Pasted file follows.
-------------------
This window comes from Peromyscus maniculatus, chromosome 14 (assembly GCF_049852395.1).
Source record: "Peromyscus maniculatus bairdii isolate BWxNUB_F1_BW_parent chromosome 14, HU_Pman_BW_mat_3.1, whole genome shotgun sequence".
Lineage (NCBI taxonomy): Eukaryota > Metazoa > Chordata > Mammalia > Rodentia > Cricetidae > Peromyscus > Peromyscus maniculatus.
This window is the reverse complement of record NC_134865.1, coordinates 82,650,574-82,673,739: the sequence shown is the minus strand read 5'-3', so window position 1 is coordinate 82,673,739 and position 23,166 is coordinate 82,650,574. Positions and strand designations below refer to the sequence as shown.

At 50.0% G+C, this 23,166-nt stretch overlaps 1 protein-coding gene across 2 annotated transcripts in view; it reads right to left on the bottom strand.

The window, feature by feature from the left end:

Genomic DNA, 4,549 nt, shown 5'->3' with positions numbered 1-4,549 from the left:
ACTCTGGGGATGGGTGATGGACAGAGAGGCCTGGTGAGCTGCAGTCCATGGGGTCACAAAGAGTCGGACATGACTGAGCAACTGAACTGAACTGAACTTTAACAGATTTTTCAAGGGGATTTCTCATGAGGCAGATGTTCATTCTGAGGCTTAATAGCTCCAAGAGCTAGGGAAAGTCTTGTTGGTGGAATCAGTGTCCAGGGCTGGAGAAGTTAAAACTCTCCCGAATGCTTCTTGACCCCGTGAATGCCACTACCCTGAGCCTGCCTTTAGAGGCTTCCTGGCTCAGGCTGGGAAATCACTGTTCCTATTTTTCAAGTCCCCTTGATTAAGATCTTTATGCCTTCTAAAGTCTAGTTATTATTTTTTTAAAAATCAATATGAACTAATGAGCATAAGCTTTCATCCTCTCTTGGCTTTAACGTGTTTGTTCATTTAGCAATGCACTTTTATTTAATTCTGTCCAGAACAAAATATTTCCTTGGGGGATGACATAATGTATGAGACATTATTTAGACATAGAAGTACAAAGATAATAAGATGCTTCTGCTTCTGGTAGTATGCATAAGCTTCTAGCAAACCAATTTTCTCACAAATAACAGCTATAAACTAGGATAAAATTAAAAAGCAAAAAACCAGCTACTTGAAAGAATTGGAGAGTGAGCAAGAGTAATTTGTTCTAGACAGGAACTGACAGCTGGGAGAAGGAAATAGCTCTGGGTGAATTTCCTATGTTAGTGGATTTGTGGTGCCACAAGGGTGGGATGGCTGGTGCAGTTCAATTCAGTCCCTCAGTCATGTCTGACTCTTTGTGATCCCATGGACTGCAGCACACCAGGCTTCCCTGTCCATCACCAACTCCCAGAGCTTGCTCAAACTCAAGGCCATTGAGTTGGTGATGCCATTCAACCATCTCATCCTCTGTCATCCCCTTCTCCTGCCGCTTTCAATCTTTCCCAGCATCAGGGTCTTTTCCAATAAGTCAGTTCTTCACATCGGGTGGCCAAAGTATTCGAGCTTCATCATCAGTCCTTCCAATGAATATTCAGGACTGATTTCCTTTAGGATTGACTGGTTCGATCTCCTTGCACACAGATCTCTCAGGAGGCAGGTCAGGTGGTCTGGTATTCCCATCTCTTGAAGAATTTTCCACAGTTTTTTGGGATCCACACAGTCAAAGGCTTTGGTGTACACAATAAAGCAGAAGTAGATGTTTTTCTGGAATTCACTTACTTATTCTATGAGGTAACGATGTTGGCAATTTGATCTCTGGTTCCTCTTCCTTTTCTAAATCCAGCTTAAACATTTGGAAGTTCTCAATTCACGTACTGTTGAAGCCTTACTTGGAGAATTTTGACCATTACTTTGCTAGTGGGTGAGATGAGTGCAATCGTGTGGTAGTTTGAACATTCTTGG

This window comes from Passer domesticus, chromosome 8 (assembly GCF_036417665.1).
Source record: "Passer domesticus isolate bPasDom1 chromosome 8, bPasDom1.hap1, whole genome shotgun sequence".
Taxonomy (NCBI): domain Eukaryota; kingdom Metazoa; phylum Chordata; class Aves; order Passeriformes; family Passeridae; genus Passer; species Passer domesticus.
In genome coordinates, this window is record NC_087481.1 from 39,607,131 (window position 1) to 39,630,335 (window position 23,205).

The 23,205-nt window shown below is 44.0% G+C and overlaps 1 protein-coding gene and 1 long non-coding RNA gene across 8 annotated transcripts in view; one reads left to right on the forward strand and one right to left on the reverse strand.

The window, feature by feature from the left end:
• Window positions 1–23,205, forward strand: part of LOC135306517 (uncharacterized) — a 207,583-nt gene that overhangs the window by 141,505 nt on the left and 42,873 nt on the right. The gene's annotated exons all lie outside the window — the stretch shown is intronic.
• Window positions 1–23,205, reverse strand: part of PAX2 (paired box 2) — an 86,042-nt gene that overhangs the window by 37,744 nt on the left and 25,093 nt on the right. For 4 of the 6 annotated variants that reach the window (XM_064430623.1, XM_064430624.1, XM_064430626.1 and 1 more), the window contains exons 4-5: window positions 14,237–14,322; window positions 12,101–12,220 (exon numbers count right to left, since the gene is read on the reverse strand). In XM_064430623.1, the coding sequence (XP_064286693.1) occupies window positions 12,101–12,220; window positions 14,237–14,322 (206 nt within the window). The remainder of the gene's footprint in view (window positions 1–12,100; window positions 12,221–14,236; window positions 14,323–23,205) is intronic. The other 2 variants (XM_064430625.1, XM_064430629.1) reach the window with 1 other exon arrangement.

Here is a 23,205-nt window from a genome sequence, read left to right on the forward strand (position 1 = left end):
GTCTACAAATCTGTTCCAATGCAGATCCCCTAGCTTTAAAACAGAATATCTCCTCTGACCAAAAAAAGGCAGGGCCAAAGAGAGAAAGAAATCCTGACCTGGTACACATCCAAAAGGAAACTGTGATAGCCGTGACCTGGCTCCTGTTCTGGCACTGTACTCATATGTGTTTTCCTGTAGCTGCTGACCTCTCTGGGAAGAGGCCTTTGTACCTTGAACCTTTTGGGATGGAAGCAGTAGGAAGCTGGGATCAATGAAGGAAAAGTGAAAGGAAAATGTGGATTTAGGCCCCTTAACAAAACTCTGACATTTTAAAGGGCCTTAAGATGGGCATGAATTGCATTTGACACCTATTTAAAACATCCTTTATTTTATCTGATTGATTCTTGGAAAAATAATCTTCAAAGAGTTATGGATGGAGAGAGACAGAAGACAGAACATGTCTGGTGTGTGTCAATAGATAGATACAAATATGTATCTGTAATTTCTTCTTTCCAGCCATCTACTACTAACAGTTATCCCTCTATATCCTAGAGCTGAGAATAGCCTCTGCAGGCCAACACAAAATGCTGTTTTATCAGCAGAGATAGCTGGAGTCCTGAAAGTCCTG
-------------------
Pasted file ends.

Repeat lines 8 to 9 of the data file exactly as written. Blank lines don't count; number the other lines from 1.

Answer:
ACTCTGGGGATGGGTGATGGACAGAGAGGCCTGGTGAGCTGCAGTCCATGGGGTCACAAAGAGTCGGACATGACTGAGCAACTGAACTGAACTGAACTTTAACAGATTTTTCAAGGGGATTTCTCATGAGGCAGATGTTCATTCTGAGGCTTAATAGCTCCAAGAGCTAGGGAAAGTCTTGTTGGTGGAATCAGTGTCCAGGGCTGGAGAAGTTAAAACTCTCCCGAATGCTTCTTGACCCCGTGAATGCCACTACCCTGAGCCTGCCTTTAGAGGCTTCCTGGCTCAGGCTGGGAAATCACTGTTCCTATTTTTCAAGTCCCCTTGATTAAGATCTTTATGCCTTCTAAAGTCTAGTTATTATTTTTTTAAAAATCAATATGAACTAATGAGCATAAGCTTTCATCCTCTCTTGGCTTTAACGTGTTTGTTCATTTAGCAATGCACTTTTATTTAATTCTGTCCAGAACAAAATATTTCCTTGGGGGATGACATAATGTATGAGACATTATTTAGACATAGAAGTACAAAGATAATAAGATGCTTCTGCTTCTGGTAGTATGCATAAGCTTCTAGCAAACCAATTTTCTCACAAATAACAGCTATAAACTAGGATAAAATTAAAAAGCAAAAAACCAGCTACTTGAAAGAATTGGAGAGTGAGCAAGAGTAATTTGTTCTAGACAGGAACTGACAGCTGGGAGAAGGAAATAGCTCTGGGTGAATTTCCTATGTTAGTGGATTTGTGGTGCCACAAGGGTGGGATGGCTGGTGCAGTTCAATTCAGTCCCTCAGTCATGTCTGACTCTTTGTGATCCCATGGACTGCAGCACACCAGGCTTCCCTGTCCATCACCAACTCCCAGAGCTTGCTCAAACTCAAGGCCATTGAGTTGGTGATGCCATTCAACCATCTCATCCTCTGTCATCCCCTTCTCCTGCCGCTTTCAATCTTTCCCAGCATCAGGGTCTTTTCCAATAAGTCAGTTCTTCACATCGGGTGGCCAAAGTATTCGAGCTTCATCATCAGTCCTTCCAATGAATATTCAGGACTGATTTCCTTTAGGATTGACTGGTTCGATCTCCTTGCACACAGATCTCTCAGGAGGCAGGTCAGGTGGTCTGGTATTCCCATCTCTTGAAGAATTTTCCACAGTTTTTTGGGATCCACACAGTCAAAGGCTTTGGTGTACACAATAAAGCAGAAGTAGATGTTTTTCTGGAATTCACTTACTTATTCTATGAGGTAACGATGTTGGCAATTTGATCTCTGGTTCCTCTTCCTTTTCTAAATCCAGCTTAAACATTTGGAAGTTCTCAATTCACGTACTGTTGAAGCCTTACTTGGAGAATTTTGACCATTACTTTGCTAGTGGGTGAGATGAGTGCAATCGTGTGGTAGTTTGAACATTCTTGG

This window comes from Passer domesticus, chromosome 8 (assembly GCF_036417665.1).